Interaction of Laser Light with Biological Tissue

  • A. J. Welch
  • M. Motamedi
Part of the Ettore Majorana International Science Series book series (EMISS, volume 22)


Various groups have reported photochemical, thermal and mechanical reactions as the result of irradiating tissue with a laser. Photochemical reactions have included non-thermal retinal damage produced by exposure at blue wavelengths[1,2] and photoradiation therapy, in which hematoporphyrin derivative (HPD) is activated by visible light for the treatment of malignant tumors. Lasers provide the relatively high intensity narrow band light needed for the photochemical reaction to take place[3]. Primarily, lasers are widely used to generate heat through absorption of light by the different constituents of tissue. This process can produce photocoagulation or vaporization of tissue[4]. More recently, lasers have been used to induce optical breakdown and the creation of shock waves which disrupt the surrounding tissue. Plasma breakdown occurs when electric fields are strong enough to strip electrons from atoms, causing ionization of the medium and formation of a plasma. This phenomena is being used in ophthalmology to cut membranes in the eye[5].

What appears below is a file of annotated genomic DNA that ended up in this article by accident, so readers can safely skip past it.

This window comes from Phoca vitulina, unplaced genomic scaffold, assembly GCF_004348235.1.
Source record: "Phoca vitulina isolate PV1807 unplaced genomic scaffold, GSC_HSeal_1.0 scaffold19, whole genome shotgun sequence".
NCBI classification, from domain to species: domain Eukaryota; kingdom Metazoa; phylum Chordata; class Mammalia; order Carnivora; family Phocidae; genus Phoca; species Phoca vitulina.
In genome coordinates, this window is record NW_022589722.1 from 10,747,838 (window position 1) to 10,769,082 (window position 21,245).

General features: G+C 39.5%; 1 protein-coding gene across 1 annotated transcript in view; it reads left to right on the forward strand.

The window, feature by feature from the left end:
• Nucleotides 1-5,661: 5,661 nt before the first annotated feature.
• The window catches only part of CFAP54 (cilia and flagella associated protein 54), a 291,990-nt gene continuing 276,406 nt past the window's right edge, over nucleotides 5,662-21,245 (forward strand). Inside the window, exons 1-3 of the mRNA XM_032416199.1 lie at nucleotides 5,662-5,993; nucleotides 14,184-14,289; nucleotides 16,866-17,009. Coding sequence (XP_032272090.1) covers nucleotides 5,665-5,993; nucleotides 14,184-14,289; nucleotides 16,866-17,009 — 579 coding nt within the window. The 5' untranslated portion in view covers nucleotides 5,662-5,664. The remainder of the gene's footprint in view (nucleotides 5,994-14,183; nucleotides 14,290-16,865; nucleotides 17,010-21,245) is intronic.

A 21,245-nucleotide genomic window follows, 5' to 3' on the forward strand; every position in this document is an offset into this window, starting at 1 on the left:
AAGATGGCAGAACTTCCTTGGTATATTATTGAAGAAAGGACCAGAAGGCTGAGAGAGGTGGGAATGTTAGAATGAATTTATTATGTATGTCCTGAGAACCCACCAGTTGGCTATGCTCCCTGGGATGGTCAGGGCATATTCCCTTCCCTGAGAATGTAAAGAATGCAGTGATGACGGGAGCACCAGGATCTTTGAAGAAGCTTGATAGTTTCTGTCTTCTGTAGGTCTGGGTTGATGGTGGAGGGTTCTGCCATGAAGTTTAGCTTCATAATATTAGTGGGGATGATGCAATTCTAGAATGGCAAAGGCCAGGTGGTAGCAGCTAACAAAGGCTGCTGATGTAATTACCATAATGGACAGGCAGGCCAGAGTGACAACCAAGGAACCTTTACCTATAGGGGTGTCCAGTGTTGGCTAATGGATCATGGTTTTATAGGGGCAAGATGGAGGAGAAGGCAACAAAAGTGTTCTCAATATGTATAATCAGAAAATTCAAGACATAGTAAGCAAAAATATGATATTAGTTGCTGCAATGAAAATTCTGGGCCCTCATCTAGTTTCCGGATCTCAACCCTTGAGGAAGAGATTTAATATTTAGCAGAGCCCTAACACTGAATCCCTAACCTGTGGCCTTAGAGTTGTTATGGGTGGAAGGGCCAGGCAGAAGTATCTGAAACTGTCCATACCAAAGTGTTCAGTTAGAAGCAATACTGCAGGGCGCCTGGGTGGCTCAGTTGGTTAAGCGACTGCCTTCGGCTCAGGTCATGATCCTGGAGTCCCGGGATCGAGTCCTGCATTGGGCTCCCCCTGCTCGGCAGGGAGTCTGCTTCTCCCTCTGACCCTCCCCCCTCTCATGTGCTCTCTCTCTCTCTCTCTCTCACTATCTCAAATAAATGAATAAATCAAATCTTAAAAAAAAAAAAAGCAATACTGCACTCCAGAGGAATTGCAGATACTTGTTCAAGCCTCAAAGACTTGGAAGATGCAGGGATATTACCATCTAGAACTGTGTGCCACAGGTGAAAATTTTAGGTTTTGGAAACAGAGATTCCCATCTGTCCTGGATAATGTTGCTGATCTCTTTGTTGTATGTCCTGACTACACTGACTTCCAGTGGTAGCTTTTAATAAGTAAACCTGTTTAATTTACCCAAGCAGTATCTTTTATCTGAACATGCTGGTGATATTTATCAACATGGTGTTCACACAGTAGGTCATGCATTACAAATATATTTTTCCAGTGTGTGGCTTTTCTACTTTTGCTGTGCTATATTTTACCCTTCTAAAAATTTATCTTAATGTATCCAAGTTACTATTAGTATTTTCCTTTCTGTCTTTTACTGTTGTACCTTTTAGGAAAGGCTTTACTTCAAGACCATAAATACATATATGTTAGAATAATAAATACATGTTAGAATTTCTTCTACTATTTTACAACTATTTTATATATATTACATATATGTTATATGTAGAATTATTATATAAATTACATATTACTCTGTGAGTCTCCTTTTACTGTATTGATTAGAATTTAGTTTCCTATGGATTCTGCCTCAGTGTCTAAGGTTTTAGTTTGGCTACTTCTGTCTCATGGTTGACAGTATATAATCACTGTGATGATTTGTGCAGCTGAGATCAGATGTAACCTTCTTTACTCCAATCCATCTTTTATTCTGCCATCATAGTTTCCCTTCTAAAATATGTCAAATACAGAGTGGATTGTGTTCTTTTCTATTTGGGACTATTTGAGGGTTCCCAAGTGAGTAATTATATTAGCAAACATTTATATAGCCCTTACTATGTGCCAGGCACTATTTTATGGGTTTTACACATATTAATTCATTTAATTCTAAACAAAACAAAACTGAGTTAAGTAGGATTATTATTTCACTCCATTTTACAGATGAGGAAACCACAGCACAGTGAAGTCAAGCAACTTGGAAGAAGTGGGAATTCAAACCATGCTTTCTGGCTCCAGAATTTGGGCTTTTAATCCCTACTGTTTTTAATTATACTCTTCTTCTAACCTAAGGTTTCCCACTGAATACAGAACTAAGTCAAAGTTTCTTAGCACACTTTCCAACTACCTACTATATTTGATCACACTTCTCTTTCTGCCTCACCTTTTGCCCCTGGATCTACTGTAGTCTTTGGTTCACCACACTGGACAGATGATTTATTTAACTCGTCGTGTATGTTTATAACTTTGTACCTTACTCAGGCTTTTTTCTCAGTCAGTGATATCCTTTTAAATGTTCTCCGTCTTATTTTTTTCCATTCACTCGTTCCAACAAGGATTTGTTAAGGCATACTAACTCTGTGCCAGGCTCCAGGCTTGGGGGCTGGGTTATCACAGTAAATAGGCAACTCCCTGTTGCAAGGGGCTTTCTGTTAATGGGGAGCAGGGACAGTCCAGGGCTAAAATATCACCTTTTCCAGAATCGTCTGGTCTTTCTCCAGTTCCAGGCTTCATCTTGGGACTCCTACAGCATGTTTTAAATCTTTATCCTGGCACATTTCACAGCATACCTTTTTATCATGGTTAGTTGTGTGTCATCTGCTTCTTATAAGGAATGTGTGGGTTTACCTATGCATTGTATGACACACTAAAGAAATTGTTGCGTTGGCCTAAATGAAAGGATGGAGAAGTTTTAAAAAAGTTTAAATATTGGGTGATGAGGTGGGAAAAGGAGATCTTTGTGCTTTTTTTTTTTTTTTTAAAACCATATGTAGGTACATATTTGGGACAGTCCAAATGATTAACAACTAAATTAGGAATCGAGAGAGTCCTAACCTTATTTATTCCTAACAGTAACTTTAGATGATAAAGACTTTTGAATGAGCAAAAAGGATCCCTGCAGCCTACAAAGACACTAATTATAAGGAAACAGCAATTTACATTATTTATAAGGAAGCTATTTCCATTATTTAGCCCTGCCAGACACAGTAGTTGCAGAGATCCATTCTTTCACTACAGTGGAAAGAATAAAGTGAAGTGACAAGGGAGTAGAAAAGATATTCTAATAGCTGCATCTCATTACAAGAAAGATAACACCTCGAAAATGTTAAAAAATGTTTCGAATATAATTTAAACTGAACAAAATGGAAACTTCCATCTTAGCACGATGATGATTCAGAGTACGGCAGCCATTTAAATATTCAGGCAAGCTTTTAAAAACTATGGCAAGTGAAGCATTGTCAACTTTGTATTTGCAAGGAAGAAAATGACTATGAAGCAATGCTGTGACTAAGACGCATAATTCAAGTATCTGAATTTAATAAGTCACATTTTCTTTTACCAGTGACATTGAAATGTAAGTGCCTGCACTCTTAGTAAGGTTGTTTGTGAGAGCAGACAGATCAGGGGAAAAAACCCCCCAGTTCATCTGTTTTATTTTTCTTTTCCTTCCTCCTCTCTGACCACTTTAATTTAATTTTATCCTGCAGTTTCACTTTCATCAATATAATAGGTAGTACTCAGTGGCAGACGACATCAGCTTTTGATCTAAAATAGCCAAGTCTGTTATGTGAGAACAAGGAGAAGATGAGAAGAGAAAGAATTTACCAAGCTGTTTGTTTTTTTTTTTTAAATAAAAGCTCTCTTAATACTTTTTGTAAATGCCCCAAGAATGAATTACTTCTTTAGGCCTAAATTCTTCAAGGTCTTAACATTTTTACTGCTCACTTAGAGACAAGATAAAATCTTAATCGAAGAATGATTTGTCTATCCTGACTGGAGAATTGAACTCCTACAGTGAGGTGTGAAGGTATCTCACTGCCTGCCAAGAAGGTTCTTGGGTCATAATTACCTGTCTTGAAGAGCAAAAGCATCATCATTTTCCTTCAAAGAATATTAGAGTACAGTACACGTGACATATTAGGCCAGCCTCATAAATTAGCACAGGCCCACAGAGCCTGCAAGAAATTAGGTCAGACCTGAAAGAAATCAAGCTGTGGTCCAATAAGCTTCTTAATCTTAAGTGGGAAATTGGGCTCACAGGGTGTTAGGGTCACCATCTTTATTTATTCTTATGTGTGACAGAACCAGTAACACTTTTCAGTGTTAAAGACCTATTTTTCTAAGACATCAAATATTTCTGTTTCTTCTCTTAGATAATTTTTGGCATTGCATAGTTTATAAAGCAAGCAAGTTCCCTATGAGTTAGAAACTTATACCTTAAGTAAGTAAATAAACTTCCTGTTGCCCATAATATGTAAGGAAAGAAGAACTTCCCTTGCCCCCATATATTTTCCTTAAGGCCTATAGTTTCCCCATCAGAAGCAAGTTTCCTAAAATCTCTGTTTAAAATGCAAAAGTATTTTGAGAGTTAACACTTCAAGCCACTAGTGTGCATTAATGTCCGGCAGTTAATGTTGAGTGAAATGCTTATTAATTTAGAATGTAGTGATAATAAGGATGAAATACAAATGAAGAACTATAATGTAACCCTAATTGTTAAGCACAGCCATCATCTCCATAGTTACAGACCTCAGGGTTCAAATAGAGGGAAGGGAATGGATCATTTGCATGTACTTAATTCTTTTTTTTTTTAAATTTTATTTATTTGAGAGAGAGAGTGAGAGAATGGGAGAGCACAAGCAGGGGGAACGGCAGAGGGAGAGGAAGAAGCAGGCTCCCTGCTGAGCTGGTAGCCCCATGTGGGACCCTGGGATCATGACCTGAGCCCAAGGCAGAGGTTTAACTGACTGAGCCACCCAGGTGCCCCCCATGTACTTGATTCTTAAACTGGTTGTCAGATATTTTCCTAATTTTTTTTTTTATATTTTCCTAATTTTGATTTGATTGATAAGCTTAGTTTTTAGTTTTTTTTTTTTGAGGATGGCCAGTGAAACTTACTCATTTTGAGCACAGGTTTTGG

Laser Light Biological Tissue Diffusion Theory Axial Gradient Maximum Temperature Rise 
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Copyright information

© Plenum Press, New York 1985

Authors and Affiliations

  • A. J. Welch
    • 1
  • M. Motamedi
    • 1
  1. 1.Electrical Engineering and Biomedical Engineering ProgramThe University of TexasAustinUSA

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